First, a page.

Feminae: Medieval Women and Gender Index


  • Record Number: 3213
  • Author(s)/Creator(s): Ward , Jennifer C.
  • Contributor(s):
  • Title: Women and the Old English Benedictine "Rule": A Theory of Chaos and Masculine Incompetence [Seventh Biennial Meeting of the International Society of Anglo- Saxonists, "Old and New Ways in the Study of Anglo- Saxon Culture," Stanford University, August 6-12, 1995. Session 1].
  • Source: Old English Newsletter 28, 3 (Spring 1995):
  • Description:
  • Article Type: Conference Paper Abstract
  • Subject (See Also): Æthelwold, Bishop of Winchester Manuscripts Monasticism Regula (Benedict of Nursia, Saint)
  • Award Note:
  • Geographic Area: British Isles
  • Century: 10
  • Primary Evidence:
  • Illustrations:
  • Table:
  • Abstract: On the strength of a handful of errors, most of them involving gender-specific pronouns, which he believed to have detected in manuscripts of the Old English Benedictine "Rule," A. Schröer, its editor, claimed that all surviving ("masculine") copies of the "Rule" derived from a "feminine" version. On the strength of this, some scholars assumed that Œthelwold's original translation had been for women. However, M. Gretsch re-examined Schröer's errors and dismissed out of hand their identity as "feminine" traces: there had no doubt been a women's version (one survives, but it was copied in the twelfth century), but feminine and masculine versions of the Old English translation had probably been made more or less simultaneously. My own reassessment of the evidence of the manuscripts of the "Rule" - not only the Old English texts but the Latin too, in both mono- and bilingual MSS - leads me to the following conclusions: (I) Œthelwold's original translation was made primarily for men and would have been grammatically masculine. (This fact is inescapable, if the celebrated tract on "King Edgar's establishment of the monasteries" be accepted as the work of Œthelwold, for it spells out quite unambiguously that the primary purpose of the Old English translation of the "Rule" was to help "men"). Why assume that women of the new houses in the second half of the tenth century were more in need of vernacular help than male recruits to the newly- or re-founded monasteries? (2) There is no firm evidence (although the idea is very plausible) that there was ever a completely feminine version in the tenth century. Nevertheless, I believe that Schröer's "feminine traces" cannot, after all, be dismissed: they do, in at least some cases, represent bodged efforts at gender-change in the text. Using the analogy of other much-used Old English texts, I suggest that, after masculine copies of the "Rule" had found their way, inevitably, into women's houses, a process of gender-change took place in the form of interlinear annotation. If such annotated copies were used for subsequent copying of the "Rule," contamination would soon occur; that is what we see traces of in the manuscripts. (3) The Latin versions transmitted in bilingual manuscripts prove that these, in two out of five cases, were associated with women's houses. Here, the evidence of grammatical tailoring is quite unambiguous, but not in the texts: in two manuscripts, the changes are confined to the inter-chapter headings, and in one to the headings listed before the main text. In the case of the former, I am convinced that a completely "feminine" list existed at one time; in each case, the manuscripts then passed to men's houses and alterations were made - but incompletely and inadequately. (4) What I thus envisage is nothing so clear-cut as separate masculine and feminine editions during the tenth century but, rather, a continual "ad hoc" and haphazard process of making-do and adapting. All the manuscripts that we have were used in men's houses; from the women themselves, we have only "indistinct echoes." The state of the Latin headings reveals that - in these men's houses, at least - no one cared too much about linguistic accuracy in manuscripts of the "Rule"; or perhaps they did not even notice [Reproduced by permission of Robert Schicler, the “Abstracts of Papers in Anglo-Saxon Studies” editor, and the editors of the “Old English Newsletter.”].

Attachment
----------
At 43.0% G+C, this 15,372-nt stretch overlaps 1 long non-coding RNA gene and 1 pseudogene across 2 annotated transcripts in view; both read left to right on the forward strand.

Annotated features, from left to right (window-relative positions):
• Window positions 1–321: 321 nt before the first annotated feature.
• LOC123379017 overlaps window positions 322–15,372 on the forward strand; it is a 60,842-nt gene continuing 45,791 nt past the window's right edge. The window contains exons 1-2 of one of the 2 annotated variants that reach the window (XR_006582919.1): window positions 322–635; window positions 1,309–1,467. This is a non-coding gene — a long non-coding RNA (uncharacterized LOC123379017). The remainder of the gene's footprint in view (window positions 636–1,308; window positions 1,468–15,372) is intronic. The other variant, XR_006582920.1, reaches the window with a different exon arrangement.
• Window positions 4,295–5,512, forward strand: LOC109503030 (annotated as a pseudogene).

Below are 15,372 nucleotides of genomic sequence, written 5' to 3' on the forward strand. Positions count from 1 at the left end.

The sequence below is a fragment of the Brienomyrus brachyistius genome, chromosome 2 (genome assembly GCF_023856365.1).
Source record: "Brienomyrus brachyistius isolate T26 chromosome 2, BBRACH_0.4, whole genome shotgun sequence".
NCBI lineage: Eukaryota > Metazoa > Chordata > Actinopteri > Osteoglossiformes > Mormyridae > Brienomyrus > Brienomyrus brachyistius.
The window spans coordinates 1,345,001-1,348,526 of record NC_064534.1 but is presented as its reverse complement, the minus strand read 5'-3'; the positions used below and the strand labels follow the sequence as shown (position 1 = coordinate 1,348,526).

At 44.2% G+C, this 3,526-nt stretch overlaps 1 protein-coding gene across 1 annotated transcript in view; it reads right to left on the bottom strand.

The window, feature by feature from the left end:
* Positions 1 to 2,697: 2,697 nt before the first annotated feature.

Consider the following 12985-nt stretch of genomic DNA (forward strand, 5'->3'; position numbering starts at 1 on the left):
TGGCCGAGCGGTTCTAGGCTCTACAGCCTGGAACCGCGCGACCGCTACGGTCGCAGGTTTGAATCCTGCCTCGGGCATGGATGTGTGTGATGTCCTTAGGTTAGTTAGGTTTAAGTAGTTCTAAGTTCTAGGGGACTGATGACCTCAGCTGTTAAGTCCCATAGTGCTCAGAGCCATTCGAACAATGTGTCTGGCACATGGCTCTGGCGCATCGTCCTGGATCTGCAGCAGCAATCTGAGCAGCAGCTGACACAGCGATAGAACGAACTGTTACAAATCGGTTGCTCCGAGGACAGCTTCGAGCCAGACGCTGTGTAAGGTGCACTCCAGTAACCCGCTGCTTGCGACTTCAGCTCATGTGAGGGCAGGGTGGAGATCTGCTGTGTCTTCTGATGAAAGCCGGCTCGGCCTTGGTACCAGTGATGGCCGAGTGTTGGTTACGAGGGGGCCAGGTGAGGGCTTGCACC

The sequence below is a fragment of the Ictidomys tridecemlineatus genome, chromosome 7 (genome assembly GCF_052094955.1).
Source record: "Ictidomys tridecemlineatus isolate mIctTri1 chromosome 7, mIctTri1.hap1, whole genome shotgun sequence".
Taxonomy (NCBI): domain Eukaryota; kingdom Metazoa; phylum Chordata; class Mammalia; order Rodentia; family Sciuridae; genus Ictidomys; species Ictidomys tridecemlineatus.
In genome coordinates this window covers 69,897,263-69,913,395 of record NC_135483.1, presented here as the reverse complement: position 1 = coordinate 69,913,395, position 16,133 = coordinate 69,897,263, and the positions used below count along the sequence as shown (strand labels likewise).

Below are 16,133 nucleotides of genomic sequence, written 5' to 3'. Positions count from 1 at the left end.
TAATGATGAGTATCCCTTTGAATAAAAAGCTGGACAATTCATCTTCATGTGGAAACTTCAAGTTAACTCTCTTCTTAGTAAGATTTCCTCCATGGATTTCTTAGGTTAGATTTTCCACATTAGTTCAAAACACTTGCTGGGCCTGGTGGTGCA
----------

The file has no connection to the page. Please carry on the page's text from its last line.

• Author's Affiliation: Goldsmith's College, University of London
  • Conference Info: - , -
  • Year of Publication: 1995.
  • Language: English
  • ISSN/ISBN: 00301973